Kristin Chenoweth is attempting to help others by drawing on her own near-fatal experience. Chenoweth was hit by lighting equipment on the set of the CBS drama “The Good Wife” in 2012, suffering significant injuries that included a cracked rib, a skull fracture, a broken nose and teeth, and nerve, tissue, and muscle damage. Following the accident, she left her recurring role on the show.
While Chenoweth had published some hospital updates at the time of the accident, she goes into further depth about her rehabilitation in her new book, “I’m No Philosopher, But I Got Thoughts.” Speaking to Savannah Guthrie and Hoda Kotb on Jan. 17, 2012, Chenoweth said the experience of writing about the accident was liberating.
“It was scary at first, and also very freeing because I haven’t really written it down. When you write something, it makes it so. It really does solidify it,” she said. In her memoir, the Tony and Emmy Award-winning actor, 54, describes waking up in the hospital and describing how her hair extensions saved her life.
Today not best "pain" day. Remaining positive. (I think)
— Kristin Chenoweth (@KChenoweth) August 8, 2012
“(The lighting equipment) hit me full frontal and slammed me to the pavement,” she writes. “My head cracked against the curb, leaving a seven-inch gash that would have been worse, the doctor told me, if not for the tightly woven hair extensions that held my scalp together. That’s right. I owed what was left of my concussed brain to a well-placed line of hair extension and underestimated the power of a good weave.”
The collision, according to Chenoweth, caused more than bodily injuries and sent her down a path of self-doubt and fear. She shared a “dark moment” in her diary written after the injury in the book.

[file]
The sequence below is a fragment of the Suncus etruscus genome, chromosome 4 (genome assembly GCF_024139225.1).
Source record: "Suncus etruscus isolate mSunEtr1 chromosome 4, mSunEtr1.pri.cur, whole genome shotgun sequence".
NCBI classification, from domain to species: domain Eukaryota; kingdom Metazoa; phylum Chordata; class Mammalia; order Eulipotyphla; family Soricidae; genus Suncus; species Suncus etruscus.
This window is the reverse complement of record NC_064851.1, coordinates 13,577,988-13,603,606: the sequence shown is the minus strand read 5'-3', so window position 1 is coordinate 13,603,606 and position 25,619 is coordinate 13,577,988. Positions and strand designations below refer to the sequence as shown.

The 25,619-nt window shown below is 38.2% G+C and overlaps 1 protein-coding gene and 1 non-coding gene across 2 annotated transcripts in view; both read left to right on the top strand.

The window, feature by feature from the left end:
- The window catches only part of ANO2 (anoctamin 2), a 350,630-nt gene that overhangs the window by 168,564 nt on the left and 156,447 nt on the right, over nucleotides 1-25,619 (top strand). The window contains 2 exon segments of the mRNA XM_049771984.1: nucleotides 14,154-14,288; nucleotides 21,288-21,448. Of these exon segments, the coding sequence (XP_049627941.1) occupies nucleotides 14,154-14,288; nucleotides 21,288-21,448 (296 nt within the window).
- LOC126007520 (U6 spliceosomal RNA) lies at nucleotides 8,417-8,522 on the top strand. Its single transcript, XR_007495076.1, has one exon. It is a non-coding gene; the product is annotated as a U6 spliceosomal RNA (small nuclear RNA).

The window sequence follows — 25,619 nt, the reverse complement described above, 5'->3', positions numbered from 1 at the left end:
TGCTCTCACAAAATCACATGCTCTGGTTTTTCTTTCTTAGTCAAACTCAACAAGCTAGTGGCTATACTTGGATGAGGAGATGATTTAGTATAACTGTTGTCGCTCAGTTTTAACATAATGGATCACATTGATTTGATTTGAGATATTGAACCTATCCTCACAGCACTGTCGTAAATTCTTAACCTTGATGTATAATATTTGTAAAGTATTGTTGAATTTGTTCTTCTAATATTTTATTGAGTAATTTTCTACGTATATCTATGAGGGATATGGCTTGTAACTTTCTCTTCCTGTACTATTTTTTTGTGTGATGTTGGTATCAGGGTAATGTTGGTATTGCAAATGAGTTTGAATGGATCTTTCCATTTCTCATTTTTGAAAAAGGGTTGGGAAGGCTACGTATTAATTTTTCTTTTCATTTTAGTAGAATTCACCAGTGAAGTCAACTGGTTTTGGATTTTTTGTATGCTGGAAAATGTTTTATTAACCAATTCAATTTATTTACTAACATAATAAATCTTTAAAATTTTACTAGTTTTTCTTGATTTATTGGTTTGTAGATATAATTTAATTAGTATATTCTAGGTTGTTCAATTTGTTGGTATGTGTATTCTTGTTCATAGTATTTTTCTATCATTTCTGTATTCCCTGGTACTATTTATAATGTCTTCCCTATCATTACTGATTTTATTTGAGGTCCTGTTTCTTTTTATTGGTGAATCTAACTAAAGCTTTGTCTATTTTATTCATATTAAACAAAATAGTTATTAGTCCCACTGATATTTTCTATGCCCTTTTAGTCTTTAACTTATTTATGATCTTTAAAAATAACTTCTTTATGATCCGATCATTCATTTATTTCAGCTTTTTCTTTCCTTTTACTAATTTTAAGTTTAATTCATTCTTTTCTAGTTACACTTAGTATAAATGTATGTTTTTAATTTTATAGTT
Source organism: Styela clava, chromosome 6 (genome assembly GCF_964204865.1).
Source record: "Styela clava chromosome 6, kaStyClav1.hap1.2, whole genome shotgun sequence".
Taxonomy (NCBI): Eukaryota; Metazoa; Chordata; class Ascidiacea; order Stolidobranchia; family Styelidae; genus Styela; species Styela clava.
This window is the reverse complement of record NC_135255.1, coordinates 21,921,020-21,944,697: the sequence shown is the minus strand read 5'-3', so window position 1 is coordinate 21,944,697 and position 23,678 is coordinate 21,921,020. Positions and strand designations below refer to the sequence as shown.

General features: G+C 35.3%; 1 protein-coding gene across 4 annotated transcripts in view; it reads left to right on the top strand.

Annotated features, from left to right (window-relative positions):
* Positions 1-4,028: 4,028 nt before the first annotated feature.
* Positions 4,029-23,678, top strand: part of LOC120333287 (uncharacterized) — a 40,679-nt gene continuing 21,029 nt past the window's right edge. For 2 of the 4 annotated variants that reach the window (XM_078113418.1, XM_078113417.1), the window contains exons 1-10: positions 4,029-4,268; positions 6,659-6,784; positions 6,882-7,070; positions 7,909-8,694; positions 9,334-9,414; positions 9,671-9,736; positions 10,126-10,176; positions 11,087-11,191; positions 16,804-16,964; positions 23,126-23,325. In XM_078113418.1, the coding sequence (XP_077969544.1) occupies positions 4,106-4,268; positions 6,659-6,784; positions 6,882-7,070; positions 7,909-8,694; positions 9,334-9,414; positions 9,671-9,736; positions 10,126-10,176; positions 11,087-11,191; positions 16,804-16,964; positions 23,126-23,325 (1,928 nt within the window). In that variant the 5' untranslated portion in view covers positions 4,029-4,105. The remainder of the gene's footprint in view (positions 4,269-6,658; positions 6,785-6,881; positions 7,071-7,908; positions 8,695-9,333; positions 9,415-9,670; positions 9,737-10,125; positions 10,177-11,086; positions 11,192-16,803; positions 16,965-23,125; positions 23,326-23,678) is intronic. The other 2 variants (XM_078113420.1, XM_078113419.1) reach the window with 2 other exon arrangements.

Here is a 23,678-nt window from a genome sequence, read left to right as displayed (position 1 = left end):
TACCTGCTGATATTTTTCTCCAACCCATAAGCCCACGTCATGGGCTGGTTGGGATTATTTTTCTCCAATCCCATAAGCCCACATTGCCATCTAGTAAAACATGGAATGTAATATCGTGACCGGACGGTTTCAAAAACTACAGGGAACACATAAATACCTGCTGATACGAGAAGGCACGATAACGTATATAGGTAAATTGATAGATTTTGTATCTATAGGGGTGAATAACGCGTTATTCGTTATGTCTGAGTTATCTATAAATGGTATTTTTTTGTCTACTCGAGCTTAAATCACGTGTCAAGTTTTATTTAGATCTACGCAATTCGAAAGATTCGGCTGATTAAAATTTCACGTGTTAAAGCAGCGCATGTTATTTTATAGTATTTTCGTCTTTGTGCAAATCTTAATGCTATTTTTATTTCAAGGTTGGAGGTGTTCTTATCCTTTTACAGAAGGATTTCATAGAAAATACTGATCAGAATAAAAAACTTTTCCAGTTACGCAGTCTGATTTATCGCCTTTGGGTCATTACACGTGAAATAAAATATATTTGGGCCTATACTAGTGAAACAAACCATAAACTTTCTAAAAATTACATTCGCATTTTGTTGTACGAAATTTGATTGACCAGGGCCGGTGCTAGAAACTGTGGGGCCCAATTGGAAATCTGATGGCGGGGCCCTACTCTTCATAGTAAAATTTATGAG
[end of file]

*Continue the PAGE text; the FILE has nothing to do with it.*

“‘I hate everyone. Mostly me. I am my only friend. Everyone is paid or scattered. This business is killing me, yet I’ve given up everything for it. I don’t even know how to do anything else. If I could, and be happy, I would. God, hear me. Please. I might be done. Where. Do. I. Go,'” Chenoweth wrote in the diary excerpt, included in her memoir.
Chenoweth stated that the mental health problems persisted. “That moment changed everything. It changed me. I struggled through a long, dark valley of depression, but in the months and years that followed, something in my addled brain began to stir,” she writes.
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Chenoweth has benefited from breaking her silence regarding the accident. Chenoweth now hopes that her experience may inspire others who believe it is not in their best interests to speak up.
“It was suggested to me that I should never take action because I might not work again in the business,” she told TODAY. “And out of fear, out of fear and anxiety, I didn’t. And I just want to say to anyone out there who ever struggles with anything like this, don’t let fear rule your life. And by me sharing that story, I hope that encourages others to not do that.”
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